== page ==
Could Sosa be going, going, gone?

Cubs slugger could opt for escape clause, making him free agent

He's 217 HRs shy of Aaron's mark

Star isn't talking

few believe he would leave $33M on table

League Championship Series

October 17, 2003|By Paul Sullivan | Paul Sullivan,CHICAGO TRIBUNE

CHICAGO — Late ALCS game: Last night's Game 7 of the American League Championship Series between the Boston Red Sox and New York Yankees ended too late to be included in this edition.

CHICAGO - The Sammy Sosa contract watch officially began Wednesday night at Wrigley Field, when the 2003 season ended with a whimper instead of a hop.

Now Sosa will get his chance to escape the never-ending questions about curses and cork and the Cubs' long legacy of losing the games when it matters most.

If he opts for an escape clause making him a free agent, Sosa can wave goodbye to Chicago and continue his assault on Hank Aaron's career record of 755 home runs in another town.

Don't think for a second Sosa is not conscious of Aaron's mark. With 539 career homers at the age of 35, he's 217 home runs from passing Aaron and needs to average 43.4 per year over five seasons to get there.

Even if Barry Bonds passes Aaron first, Sosa may have a shot at passing his longtime Giants rival, a scenario that probably would drive him even more.

Whether it's counterproductive for Sosa to go for the record is debatable, but there's little doubt he's sacrificing his batting average in pursuit of home runs. Sosa hit .279 with 40 home runs and 103 RBIs in 137 games in 2003, missing 25 games with his toe injury, the corked bat suspension and a few days of rest.

Projected over a 162-game season, Sosa would have hit 47 home runs with 122 RBIs, a great season by anyone's standard. But Sosa's love for the long ball also resulted in his lowest batting average since 1997, when he hit .271 with 36 homers and 119 RBIs.

Of course, 1997 was the season in which he signed a four-year, $42.5 million extension, making him set for life. It was also the year hitting coach Jeff Pentland arrived, altering Sosa's life forever.

It was Pentland's Marine-style tactics that helped turn Sosa into a smarter hitter. He treated Sosa like a normal player instead of catering to him like a star, teaching Sosa to be more patient at the plate, hit to the opposite field and use the strike zone to his advantage.

Sosa had a breakthrough season in 1998 when he hit 66 home runs and increased his batting average 57 points to .308. He hit .320 and .328 respectively in 2000 and 2001, when he set a career high with 116 walks.

Pentland was fired in the post-2002 purge, and for reasons only he can explain, Sosa went back to being his own hitting coach in 2003. He finished with good power numbers, but also with 71 more strikeouts than walks (143-62).

Regardless of whether he leaves the Cubs, the big question is whether Sosa will be content to become a .270-type hitter as long as he belts 45 to 50 home runs a year and gives himself a chance at Aaron, and perhaps Bonds.

Sosa had some indelible playoff moments in 2003, spoiling the perception he doesn't hit in the clutch. He stepped up big in Game 1 of the National League Championship Series, hitting a dramatic, game-tying, two-run homer off Ugueth Urbina with two outs in the bottom of the ninth inning of a game the Cubs lost 9-8 in 11 innings.

And he homered off the roof of the center-field camera shed at Wrigley Field in the second inning of Game 2, breaking open a game the Cubs went on to win 12-3.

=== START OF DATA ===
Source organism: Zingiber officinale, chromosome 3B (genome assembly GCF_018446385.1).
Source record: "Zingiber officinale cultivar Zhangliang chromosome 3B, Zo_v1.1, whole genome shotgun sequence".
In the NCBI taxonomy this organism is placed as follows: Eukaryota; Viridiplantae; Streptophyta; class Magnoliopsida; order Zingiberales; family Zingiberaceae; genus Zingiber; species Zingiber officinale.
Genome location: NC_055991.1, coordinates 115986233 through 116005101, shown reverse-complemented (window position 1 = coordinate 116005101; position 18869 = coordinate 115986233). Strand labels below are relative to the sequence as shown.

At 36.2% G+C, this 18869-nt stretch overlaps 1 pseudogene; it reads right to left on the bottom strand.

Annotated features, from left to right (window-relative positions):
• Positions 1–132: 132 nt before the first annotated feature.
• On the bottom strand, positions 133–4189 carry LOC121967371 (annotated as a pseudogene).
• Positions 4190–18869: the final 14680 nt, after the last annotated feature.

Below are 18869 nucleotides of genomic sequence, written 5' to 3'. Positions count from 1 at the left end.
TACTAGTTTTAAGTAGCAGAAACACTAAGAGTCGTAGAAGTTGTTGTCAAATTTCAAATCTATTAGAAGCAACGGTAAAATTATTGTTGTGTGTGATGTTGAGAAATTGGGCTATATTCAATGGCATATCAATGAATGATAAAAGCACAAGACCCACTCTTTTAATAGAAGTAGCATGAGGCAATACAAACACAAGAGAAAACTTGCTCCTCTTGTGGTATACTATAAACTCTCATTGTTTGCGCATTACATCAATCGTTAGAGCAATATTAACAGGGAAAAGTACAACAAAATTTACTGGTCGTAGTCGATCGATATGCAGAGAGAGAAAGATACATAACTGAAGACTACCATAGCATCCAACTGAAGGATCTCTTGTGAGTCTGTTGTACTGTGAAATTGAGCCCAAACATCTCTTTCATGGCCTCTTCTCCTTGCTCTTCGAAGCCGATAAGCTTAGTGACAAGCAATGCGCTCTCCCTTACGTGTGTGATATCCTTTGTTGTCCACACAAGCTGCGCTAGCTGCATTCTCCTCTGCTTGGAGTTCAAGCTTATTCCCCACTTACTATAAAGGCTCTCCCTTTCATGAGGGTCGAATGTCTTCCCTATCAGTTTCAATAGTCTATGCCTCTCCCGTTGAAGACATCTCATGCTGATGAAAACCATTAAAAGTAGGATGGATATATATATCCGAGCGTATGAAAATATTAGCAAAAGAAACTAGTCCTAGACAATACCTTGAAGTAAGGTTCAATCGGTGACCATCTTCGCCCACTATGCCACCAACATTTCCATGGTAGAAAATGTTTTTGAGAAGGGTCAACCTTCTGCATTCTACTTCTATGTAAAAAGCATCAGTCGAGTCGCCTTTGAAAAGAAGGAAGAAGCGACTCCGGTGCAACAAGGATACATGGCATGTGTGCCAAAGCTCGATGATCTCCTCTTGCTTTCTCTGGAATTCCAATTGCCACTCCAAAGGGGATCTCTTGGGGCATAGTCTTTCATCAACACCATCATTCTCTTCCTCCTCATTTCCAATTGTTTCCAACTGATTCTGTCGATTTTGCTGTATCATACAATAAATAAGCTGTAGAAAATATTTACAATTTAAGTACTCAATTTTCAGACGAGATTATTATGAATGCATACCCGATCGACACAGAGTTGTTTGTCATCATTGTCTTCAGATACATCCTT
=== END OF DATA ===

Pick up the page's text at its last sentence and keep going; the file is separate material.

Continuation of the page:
But Sosa also failed to hit the cut-off man on Jeff Conine's sacrifice fly that put the Marlins ahead 4-3 in the now-infamous "Crazy 8" eighth of Game 6. Instead of having runners on first and third and two outs, the Marlins had runners on second and third. Manager Dusty Baker ordered an intentional walk to Todd Hollandsworth to load the bases and Mike Mordecai followed with a three-run double off Kyle Farnsworth that sliced through the red ivy, bounced off the wall and staggered the Cubs in their 8-3 loss.

Sosa declined to discuss his future after Game 7, but he'll surely make an announcement soon about whether he intends to test the free agent waters.

Few believe he would leave $33 million on the table over the next two years to seek greener pastures elsewhere, but few understand his animosity toward upper management, which is refusing to add two more years to his contract and guarantee he will be a Cub through 2007.

Before the Cubs' home opener in April, Baker was skeptical when asked whether Sosa might flee the Cubs after the season.

"Wouldn't he have to turn back a whole bunch of money to go get a whole bunch more money?" he said. "So who's going to give back $33 million to go get $35 million? That's way down the line, but I don't foresee that happening. One thing about Sammy, he can count real well."

Counting time has arrived.

Will Sosa stay with the Cubs, as he said after the division clincher Sept. 27 at Wrigley?

"Chicago is home now," Sosa said that day. "This is the place I wanted to be. This is the place I want to finish my career. Now on top of that we win the division, so believe me, I don't think I'm going anywhere."

But until Sosa officially informs the Cubs he doesn't plan to exercise the escape clause, the speculation will continue.

As Sosa watches Karim Garcia play right field for the Yankees, does he wonder whether Yankees ownner George Steinbrenner would offer him a three or four-year deal for a slight raise?

Would he consider an opportunity to move his ubiquitous boom box to the Bronx and play in Yankee pinstripes as a chance to finish his career with the respect he feels he deserves, but doesn't always get, in Chicago?

Only Sosa and his closest advisers know what he's thinking.

The Chicago Tribune is a Tribune Publishing newspaper.

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